by Natsuki Furukawa
This summer, I participated in the Harvard Summer School for 7 weeks. I took two courses; one about cancer, and the other about imaging in biology. In the cancer course, I learned about biological phenomena concerned with cancer, such as cell signaling, apoptosis, metastasis, and angiogenesis. The mechanisms of all these phenomena, both the mechanisms that cause cancer and those that prevent cancer are very sophisticated. There are many causes of cancer, but basically, unexpected mutations in the gene lead to cancer. For example, if there is a mutation in a gene that regulates cell division, the cell might proliferate too much and form a tumor. Another example is a mutation in a gene that cause apoptosis (programed cell death), and this might prevent apoptosis. This would result in the emergence of immortal cells, which would continue growing and dividing out of control. Not only mutations, but there are many other ways that make a cell cancerous. In our bodies, some proteins get rid of these abnormal cells using several methods, such as repairing DNA damage or inducing apoptosis. When the influence of the factors that cause cancer exceeds the capacity of our anti-cancer system, we develop cancer. There are many things going on in cancer cells, and it was very interesting for me.
In the imaging in biology course, I learned about the nature of light, how microscopes work, and the feature of each type of microscopes. There are many types of microscopes, and each microscope have advantages and disadvantages. We have to choose the most suitable microscope when we observe organisms. In this class, we had a lab class in Harvard Medical School every week, and we actually used the microscopes and did some analyses too. The professor taught us how to operate the microscopes and the way to use the software to analyze images. It was very exciting to see the image of various organisms, and I am sure that the knowledge I acquired in this course would be useful in many occasions.
In the Summer School, I met a lot of people from all over the world, and I really enjoyed interacting with them. Sometimes we exchanged opinions about political issues, and sometimes we talked about cultures. I was surprised that many people knew well about Japanese culture, such as animes, samurais, and ramen. I was happy when my friend bought a Totoro T-shirt and wore it to school.
It was a good experience to spend time without Japanese (I only met one Japanese high school student in the Summer School). In Japan, since everybody around me is Japanese, I don’t think deeply about my own country or culture. By putting myself in a foreign country and being a minority, I was able to recognize the good points and bad points of my country. For example, I realized the security of my country. Hearing the story of other countries, I thought that Japan is much safer than other countries. Many friends were surprised when I told them that elementary school students play in the park without their parents in Japan. On the other hand, I thought foreign people are much better at socializing than Japanese. Many people were curious about me and my culture, and they tried to interact with me. In Japan, not many people make an effort to interact with strangers. I myself usually don’t talk with strangers, but in the Summer School, I tried to talk with many people, and it changed my view of the world. I think Japanese should try to interact with more people, because meeting new people would enrich one’s life.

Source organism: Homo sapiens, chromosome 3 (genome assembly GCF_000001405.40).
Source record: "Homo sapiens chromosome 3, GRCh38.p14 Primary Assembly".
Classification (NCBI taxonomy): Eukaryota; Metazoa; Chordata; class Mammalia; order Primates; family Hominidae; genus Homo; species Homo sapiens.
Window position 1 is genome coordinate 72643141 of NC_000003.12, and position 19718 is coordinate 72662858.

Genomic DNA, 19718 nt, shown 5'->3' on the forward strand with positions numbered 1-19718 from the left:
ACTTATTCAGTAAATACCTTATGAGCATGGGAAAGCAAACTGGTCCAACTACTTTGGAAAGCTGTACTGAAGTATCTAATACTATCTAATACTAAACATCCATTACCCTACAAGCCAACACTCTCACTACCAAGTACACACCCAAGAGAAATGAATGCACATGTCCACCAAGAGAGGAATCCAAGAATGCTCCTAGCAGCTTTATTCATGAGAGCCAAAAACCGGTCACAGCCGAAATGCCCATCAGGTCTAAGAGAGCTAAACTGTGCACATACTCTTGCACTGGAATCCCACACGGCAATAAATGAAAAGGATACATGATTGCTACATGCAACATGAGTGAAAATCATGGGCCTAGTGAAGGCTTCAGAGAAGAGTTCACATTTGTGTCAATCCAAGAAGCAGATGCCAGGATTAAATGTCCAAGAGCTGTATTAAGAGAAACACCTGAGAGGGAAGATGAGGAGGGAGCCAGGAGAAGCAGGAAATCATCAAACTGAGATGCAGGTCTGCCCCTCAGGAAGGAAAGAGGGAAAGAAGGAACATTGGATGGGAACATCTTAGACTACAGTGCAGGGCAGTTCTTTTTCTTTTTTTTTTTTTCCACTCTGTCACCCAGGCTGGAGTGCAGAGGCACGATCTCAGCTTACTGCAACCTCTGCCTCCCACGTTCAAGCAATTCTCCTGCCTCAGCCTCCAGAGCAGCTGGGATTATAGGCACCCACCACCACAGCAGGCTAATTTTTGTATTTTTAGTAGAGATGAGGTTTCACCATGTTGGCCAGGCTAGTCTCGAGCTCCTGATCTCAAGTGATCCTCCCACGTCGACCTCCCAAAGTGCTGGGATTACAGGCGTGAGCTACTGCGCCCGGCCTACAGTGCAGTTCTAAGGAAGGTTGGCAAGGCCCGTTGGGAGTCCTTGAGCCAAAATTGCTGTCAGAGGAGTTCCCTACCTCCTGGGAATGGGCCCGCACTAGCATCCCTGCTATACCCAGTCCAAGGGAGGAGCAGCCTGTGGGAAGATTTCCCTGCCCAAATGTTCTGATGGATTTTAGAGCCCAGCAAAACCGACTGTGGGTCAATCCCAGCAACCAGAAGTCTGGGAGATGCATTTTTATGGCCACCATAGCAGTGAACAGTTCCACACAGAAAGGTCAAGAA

The Summer School made me think of studying abroad for graduate school. I am going to study English and biology harder so that I can study at a foreign graduate school, and become a biologist in the future.
Yasuo Okamoto（岡本康夫）is a partner at the international law firm of Hughes Hubbard & Reed LLP, resident in its New York office. He is also responsible for its Tokyo office and the firm’s Pacific Basin Practice. He is a corporate attorney concentrating on cross border transactions and has counseled Japanese and other foreign clients in M&A, Bankruptcy workouts, Corporate finance and other transactional and regulatory work. He is a graduate of the University of Tokyo, Faculty of Law (Hogakushi 1972) and Osgoode Hall Law School, Toronto, Canada (LLB 1976). He has been admitted to practice in the New York State and Federal courts since 1977 and is also registered as a registered foreign lawyer（外国法事務弁護士）with the First Tokyo Bar Association in Japan. Prior to Hughes Hubbard & Reed LLP, he was a member of the firm of Hill, Betts & Nash in New York until 1980. He has spoken and lectured extensively on corporate and finance related topics and has served as a lecturer at the Morin Center for Banking and Financial Law at Boston University.